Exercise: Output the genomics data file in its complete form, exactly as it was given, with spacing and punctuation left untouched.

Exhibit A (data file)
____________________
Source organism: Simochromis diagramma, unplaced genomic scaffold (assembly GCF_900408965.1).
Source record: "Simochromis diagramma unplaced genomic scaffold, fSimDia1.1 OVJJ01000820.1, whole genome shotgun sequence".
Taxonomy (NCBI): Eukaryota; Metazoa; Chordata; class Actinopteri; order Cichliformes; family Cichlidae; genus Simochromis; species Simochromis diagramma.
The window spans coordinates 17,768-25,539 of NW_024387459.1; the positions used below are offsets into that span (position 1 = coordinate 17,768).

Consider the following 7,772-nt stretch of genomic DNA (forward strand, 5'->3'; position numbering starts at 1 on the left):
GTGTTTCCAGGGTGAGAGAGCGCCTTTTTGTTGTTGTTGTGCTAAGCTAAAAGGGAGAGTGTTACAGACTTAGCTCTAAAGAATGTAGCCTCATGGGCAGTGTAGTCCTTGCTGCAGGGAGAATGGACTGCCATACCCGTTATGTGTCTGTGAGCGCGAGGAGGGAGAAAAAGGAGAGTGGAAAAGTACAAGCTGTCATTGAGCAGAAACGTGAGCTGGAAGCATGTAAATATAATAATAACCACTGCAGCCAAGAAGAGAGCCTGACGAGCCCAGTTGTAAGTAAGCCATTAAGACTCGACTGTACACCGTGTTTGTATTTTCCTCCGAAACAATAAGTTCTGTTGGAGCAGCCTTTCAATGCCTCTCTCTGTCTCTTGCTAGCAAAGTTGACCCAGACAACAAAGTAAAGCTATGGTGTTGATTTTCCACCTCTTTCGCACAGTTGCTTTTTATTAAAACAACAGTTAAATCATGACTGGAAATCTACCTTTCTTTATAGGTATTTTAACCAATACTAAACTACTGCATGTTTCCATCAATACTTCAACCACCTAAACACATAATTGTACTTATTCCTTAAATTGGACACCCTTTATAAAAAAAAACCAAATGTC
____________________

Source organism: Simochromis diagramma, unplaced genomic scaffold (assembly GCF_900408965.1).
Source record: "Simochromis diagramma unplaced genomic scaffold, fSimDia1.1 OVJJ01000820.1, whole genome shotgun sequence".
Taxonomy (NCBI): Eukaryota; Metazoa; Chordata; class Actinopteri; order Cichliformes; family Cichlidae; genus Simochromis; species Simochromis diagramma.
The window spans coordinates 17,768-25,539 of NW_024387459.1; the positions used below are offsets into that span (position 1 = coordinate 17,768).

Consider the following 7,772-nt stretch of genomic DNA (forward strand, 5'->3'; position numbering starts at 1 on the left):
GTGTTTCCAGGGTGAGAGAGCGCCTTTTTGTTGTTGTTGTGCTAAGCTAAAAGGGAGAGTGTTACAGACTTAGCTCTAAAGAATGTAGCCTCATGGGCAGTGTAGTCCTTGCTGCAGGGAGAATGGACTGCCATACCCGTTATGTGTCTGTGAGCGCGAGGAGGGAGAAAAAGGAGAGTGGAAAAGTACAAGCTGTCATTGAGCAGAAACGTGAGCTGGAAGCATGTAAATATAATAATAACCACTGCAGCCAAGAAGAGAGCCTGACGAGCCCAGTTGTAAGTAAGCCATTAAGACTCGACTGTACACCGTGTTTGTATTTTCCTCCGAAACAATAAGTTCTGTTGGAGCAGCCTTTCAATGCCTCTCTCTGTCTCTTGCTAGCAAAGTTGACCCAGACAACAAAGTAAAGCTATGGTGTTGATTTTCCACCTCTTTCGCACAGTTGCTTTTTATTAAAACAACAGTTAAATCATGACTGGAAATCTACCTTTCTTTATAGGTATTTTAACCAATACTAAACTACTGCATGTTTCCATCAATACTTCAACCACCTAAACACATAATTGTACTTATTCCTTAAATTGGACACCCTTTATAAAAAAAAACCAAATGTC